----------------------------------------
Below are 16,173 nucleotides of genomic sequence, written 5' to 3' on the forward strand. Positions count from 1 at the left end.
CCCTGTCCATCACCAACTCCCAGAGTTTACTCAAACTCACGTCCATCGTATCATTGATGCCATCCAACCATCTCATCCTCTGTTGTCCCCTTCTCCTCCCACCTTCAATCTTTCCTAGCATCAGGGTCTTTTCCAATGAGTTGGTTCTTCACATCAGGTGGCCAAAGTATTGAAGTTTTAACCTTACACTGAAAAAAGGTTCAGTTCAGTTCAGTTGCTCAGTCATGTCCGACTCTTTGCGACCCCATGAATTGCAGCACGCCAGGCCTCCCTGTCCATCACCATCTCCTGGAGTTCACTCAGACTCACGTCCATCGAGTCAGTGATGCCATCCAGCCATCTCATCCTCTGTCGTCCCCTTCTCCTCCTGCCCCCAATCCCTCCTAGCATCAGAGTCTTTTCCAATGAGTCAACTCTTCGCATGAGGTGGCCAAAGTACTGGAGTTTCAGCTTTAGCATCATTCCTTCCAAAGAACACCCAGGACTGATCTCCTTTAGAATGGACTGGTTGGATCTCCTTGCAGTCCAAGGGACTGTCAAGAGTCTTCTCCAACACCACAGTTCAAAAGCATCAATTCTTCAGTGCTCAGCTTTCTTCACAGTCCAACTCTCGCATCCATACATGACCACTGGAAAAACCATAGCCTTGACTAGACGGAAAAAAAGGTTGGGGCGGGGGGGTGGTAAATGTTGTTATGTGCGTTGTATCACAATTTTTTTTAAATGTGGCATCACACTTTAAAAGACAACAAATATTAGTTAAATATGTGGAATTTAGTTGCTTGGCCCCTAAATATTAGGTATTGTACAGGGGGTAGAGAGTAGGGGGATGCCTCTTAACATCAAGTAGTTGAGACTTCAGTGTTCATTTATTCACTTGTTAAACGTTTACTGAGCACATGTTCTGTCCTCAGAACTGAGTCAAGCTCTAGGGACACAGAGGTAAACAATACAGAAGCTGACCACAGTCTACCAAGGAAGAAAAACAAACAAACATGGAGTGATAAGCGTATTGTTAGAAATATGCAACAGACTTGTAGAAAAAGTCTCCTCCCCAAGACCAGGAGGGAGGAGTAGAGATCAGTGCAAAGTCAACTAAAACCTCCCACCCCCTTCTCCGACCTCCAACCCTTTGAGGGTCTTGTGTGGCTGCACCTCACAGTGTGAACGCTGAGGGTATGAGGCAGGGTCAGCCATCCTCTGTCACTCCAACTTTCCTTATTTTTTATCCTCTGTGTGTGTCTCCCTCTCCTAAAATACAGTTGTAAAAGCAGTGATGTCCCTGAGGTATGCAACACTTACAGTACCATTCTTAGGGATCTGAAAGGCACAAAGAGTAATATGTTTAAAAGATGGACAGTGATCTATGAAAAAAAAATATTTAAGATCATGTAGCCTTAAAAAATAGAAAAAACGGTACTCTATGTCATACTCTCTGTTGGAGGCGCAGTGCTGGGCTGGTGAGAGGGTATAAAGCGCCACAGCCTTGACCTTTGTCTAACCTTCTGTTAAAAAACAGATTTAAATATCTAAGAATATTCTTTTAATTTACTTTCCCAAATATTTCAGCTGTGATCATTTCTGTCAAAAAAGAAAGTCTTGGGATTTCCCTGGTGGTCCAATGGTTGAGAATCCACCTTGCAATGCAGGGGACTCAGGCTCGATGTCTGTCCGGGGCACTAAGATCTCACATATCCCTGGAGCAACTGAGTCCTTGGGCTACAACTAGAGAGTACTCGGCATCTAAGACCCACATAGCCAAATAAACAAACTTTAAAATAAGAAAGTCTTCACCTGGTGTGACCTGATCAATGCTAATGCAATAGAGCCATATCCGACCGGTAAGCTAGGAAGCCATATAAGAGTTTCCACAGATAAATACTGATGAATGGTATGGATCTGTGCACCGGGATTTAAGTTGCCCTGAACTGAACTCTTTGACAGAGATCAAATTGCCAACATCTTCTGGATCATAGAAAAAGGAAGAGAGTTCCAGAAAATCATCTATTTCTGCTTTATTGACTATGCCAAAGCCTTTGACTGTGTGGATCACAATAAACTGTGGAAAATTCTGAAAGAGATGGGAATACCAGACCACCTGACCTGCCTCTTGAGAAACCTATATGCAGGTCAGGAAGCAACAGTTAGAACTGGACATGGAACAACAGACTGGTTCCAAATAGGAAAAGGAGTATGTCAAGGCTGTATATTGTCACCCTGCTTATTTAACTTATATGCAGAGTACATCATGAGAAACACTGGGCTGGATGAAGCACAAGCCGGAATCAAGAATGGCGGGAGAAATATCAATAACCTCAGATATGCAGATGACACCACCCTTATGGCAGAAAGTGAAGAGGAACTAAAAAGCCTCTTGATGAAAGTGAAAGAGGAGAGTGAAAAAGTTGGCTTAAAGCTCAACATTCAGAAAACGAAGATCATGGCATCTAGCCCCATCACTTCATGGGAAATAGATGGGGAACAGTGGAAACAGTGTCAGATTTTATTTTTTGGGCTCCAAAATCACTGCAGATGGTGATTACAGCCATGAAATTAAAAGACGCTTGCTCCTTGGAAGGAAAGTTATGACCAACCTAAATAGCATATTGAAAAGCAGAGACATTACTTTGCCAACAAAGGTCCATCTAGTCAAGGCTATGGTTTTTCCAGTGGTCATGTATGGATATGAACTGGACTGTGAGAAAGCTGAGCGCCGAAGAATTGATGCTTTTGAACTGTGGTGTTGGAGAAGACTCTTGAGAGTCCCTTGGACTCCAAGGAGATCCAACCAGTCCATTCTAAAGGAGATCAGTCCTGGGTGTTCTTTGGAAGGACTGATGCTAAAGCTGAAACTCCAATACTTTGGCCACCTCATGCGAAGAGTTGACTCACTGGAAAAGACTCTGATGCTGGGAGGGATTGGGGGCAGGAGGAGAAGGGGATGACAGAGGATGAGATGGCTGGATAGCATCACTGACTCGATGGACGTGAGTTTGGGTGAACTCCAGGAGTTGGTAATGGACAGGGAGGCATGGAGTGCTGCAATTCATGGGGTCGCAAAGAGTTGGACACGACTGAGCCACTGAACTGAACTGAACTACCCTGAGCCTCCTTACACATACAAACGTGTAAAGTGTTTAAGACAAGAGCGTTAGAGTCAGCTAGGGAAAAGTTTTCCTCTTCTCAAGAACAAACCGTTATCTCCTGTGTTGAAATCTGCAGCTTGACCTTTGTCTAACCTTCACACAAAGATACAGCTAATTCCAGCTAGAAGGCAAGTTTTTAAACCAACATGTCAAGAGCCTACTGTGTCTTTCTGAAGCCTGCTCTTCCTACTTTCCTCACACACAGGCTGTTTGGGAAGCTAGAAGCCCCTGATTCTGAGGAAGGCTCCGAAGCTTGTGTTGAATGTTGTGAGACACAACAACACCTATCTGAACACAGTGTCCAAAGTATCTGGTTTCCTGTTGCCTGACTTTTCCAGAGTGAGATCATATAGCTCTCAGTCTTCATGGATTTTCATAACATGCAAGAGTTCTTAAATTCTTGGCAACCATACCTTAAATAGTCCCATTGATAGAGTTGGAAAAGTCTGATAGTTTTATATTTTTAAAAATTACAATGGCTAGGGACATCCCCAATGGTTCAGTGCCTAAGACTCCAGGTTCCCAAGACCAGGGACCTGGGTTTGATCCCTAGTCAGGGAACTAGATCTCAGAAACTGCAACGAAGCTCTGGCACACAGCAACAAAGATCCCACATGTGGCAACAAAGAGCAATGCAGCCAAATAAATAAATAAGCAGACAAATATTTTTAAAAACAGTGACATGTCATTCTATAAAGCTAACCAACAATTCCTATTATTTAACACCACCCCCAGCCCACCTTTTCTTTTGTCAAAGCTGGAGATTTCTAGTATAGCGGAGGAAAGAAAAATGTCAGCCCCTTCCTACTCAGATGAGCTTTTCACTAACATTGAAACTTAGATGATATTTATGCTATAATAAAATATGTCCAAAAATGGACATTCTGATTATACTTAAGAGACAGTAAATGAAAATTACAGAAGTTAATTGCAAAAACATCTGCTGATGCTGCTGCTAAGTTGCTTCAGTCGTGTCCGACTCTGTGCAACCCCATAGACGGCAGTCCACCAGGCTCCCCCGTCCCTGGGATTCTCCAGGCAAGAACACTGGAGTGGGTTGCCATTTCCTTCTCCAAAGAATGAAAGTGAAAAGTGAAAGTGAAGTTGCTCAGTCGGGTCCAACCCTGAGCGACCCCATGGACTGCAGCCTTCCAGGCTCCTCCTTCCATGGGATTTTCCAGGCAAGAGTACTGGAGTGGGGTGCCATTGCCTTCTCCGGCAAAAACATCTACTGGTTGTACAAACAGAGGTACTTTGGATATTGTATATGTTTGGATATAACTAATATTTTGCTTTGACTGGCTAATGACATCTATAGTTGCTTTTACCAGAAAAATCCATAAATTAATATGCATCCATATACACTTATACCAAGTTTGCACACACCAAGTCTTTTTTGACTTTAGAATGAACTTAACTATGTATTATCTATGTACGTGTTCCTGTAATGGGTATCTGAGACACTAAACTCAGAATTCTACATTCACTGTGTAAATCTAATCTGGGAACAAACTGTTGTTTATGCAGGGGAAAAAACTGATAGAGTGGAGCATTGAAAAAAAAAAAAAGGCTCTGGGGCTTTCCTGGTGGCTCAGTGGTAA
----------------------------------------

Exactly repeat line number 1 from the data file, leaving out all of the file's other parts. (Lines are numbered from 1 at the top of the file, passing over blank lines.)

Below are 16,173 nucleotides of genomic sequence, written 5' to 3' on the forward strand. Positions count from 1 at the left end.